PHOTO: iStock/Thinkstock
Heidi Strawn
February 4, 2011

Use: Nigerian Dwarf goats are perfectly scaled miniature dairy goats. Nigerian Dwarfs give up to two quarts of 6- to 10-percent butterfat milk per day. Nigerian Dwarfs, particularly bucks, have been used to develop a number of other small breeds, including the six breeds registered by the Miniature Dairy Goat Association (Miniature Alpines, Miniature LaManchas, Miniature Nubians, Miniature Oberhaslis, Miniature Saanen/Sables and Miniature Toggenburgs), the Miniature Silky Fainting Goat and the cute, fleecy Nigora.

History: Like Pygmy goats, Nigerian Dwarf goats originated in West Africa. The first documented imports of both Pygmys (short-legged and cobby, they’re used for meat and milk in Africa) and Nigerian Dwarfs (a more svelte, proportionate dairy-type goat) arrived to the U.S. in the 1930s to 1950s and found their way to private and public zoos and preserves, then to everyday owners and breeders.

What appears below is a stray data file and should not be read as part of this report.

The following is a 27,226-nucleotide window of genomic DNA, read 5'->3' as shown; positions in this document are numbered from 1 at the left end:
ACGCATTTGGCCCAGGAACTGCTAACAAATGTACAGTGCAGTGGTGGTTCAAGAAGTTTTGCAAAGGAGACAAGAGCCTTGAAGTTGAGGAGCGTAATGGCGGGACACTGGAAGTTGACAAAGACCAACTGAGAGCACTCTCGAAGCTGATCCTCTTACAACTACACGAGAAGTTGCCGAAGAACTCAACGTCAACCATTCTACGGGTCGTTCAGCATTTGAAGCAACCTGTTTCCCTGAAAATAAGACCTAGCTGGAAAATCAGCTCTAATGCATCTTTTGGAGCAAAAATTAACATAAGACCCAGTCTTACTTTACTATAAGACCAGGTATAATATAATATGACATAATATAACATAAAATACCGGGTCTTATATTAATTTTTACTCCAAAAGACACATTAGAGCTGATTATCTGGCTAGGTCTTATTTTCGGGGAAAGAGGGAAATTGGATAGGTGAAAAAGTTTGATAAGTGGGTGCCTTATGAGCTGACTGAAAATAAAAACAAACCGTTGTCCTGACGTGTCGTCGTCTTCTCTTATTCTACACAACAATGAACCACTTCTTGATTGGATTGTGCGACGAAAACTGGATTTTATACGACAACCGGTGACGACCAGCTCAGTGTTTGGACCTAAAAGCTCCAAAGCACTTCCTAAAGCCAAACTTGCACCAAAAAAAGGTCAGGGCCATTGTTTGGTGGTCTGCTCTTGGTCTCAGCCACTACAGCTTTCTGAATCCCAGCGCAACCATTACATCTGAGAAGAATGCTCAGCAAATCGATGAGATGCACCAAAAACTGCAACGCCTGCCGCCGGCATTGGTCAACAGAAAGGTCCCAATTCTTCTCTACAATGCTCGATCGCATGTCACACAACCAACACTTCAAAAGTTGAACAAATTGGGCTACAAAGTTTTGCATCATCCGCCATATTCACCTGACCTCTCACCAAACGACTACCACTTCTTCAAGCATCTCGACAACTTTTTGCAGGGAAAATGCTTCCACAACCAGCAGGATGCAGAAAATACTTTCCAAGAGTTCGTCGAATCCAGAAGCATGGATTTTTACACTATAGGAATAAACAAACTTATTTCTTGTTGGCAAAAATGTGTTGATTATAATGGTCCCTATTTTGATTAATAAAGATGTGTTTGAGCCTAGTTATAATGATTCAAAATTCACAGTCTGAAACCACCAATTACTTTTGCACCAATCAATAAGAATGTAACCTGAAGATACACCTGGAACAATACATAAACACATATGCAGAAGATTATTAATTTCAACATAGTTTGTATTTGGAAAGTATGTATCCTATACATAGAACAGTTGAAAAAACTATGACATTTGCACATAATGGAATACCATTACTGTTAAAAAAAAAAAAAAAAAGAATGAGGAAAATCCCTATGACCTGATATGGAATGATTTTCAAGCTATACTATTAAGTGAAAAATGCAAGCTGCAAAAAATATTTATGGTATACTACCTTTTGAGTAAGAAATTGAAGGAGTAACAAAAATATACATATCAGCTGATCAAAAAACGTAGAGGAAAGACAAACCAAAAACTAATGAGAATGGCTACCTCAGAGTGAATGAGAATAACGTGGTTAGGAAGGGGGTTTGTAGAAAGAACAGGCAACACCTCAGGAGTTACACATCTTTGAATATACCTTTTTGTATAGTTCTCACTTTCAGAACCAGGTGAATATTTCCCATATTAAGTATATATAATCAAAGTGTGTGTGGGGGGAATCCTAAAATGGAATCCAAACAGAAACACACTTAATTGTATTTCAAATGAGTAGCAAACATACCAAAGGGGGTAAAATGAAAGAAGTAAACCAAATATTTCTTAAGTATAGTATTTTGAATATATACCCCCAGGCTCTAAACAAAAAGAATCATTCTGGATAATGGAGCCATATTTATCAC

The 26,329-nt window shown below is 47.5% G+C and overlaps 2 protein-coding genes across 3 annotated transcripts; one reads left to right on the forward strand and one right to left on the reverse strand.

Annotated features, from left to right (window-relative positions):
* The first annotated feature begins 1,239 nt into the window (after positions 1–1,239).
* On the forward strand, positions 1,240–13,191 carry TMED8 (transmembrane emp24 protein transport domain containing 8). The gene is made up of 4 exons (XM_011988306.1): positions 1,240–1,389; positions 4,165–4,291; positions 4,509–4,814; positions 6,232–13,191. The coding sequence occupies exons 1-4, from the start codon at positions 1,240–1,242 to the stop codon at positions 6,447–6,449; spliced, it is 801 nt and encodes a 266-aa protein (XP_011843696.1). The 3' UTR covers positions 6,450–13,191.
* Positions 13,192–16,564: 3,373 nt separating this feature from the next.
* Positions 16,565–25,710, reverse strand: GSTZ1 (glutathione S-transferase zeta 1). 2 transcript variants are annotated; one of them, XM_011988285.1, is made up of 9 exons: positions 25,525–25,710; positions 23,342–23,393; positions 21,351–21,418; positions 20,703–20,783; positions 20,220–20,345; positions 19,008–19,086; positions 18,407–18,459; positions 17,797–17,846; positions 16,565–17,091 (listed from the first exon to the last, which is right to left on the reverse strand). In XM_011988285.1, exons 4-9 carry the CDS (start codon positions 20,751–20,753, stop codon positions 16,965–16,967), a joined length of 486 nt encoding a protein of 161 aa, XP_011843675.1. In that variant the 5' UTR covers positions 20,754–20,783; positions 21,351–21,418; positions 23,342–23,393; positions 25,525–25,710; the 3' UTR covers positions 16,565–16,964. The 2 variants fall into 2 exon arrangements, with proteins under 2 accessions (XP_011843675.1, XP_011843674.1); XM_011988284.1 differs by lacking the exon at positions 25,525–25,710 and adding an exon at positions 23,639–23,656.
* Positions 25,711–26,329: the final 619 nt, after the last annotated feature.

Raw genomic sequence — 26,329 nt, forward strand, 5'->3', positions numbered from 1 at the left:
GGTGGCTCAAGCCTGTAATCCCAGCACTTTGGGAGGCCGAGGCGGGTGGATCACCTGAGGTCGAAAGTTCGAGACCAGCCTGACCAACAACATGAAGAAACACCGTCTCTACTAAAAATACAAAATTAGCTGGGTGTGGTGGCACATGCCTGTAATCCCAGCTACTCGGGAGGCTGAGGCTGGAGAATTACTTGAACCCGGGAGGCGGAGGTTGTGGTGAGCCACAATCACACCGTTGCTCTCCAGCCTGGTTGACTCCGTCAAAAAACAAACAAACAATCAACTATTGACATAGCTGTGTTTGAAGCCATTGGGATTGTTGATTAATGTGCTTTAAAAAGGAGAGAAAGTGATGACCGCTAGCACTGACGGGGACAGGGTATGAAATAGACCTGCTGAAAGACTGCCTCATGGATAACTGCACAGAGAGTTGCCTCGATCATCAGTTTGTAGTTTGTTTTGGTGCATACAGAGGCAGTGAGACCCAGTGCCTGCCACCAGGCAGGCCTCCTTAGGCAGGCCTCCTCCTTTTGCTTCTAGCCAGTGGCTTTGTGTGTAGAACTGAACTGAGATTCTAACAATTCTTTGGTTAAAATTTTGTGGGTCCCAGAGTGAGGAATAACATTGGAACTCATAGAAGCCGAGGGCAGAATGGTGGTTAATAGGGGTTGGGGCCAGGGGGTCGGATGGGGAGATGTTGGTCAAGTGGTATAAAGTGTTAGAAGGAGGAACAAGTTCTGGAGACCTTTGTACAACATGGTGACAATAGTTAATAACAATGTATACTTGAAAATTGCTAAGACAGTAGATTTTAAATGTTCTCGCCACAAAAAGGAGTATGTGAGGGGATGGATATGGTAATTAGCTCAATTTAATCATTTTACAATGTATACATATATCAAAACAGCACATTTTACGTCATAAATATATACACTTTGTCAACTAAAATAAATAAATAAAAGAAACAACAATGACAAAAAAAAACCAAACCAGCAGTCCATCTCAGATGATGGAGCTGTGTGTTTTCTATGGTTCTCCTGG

Conformation: Four organizations register Nigerian Dwarfs, and their standards differ somewhat. Generally, the ideal height for a mature doe is 17 to 19 inches, with does up to 22½ inches tall acceptable. Mature bucks should be 19 to 21 inches tall with up to 23½ inches accepted. Ideal weight is around 75 pounds. Nigerian Dwarfs have soft, short- to medium-length hair, upright ears and straight profiles. They come in all colors, though Pygmy-specific markings are penalized in the show ring.

Special Considerations/Notes: Nigerian Dwarfs are sweet, friendly goats that make wonderful pets. Kids weigh about 2 pounds at birth. They are precocious breeders, and bucklings can be fertile at 7 weeks of age. Most doelings are mature enough to breed at 7 to 8 months of age, though it’s better to wait until they’re at least 1 year old. Bucks can be used for service as young as 3 to 6 months of age. Nigerian Dwarfs breed out of season, and litters of three and four kids are the norm.

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